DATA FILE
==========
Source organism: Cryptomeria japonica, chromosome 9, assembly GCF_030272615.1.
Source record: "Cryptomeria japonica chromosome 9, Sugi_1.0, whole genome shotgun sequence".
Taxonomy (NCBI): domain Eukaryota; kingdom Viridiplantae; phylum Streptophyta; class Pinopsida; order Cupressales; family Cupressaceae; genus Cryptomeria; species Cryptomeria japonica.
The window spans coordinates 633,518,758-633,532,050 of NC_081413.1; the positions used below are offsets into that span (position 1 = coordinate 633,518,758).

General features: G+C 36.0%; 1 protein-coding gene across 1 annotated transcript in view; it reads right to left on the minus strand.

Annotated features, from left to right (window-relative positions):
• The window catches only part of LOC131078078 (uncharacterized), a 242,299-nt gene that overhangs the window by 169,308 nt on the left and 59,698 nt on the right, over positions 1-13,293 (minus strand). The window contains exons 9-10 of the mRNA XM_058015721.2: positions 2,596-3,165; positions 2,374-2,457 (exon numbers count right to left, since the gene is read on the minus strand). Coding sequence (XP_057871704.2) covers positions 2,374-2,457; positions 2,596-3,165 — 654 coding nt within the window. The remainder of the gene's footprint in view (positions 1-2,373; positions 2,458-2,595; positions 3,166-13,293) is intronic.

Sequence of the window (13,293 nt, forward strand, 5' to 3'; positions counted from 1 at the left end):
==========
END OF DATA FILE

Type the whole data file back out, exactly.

Source organism: Cryptomeria japonica, chromosome 9, assembly GCF_030272615.1.
Source record: "Cryptomeria japonica chromosome 9, Sugi_1.0, whole genome shotgun sequence".
Taxonomy (NCBI): domain Eukaryota; kingdom Viridiplantae; phylum Streptophyta; class Pinopsida; order Cupressales; family Cupressaceae; genus Cryptomeria; species Cryptomeria japonica.
The window spans coordinates 633,518,758-633,532,050 of NC_081413.1; the positions used below are offsets into that span (position 1 = coordinate 633,518,758).

General features: G+C 36.0%; 1 protein-coding gene across 1 annotated transcript in view; it reads right to left on the minus strand.

Annotated features, from left to right (window-relative positions):
• The window catches only part of LOC131078078 (uncharacterized), a 242,299-nt gene that overhangs the window by 169,308 nt on the left and 59,698 nt on the right, over positions 1-13,293 (minus strand). The window contains exons 9-10 of the mRNA XM_058015721.2: positions 2,596-3,165; positions 2,374-2,457 (exon numbers count right to left, since the gene is read on the minus strand). Coding sequence (XP_057871704.2) covers positions 2,374-2,457; positions 2,596-3,165 — 654 coding nt within the window. The remainder of the gene's footprint in view (positions 1-2,373; positions 2,458-2,595; positions 3,166-13,293) is intronic.

Sequence of the window (13,293 nt, forward strand, 5' to 3'; positions counted from 1 at the left end):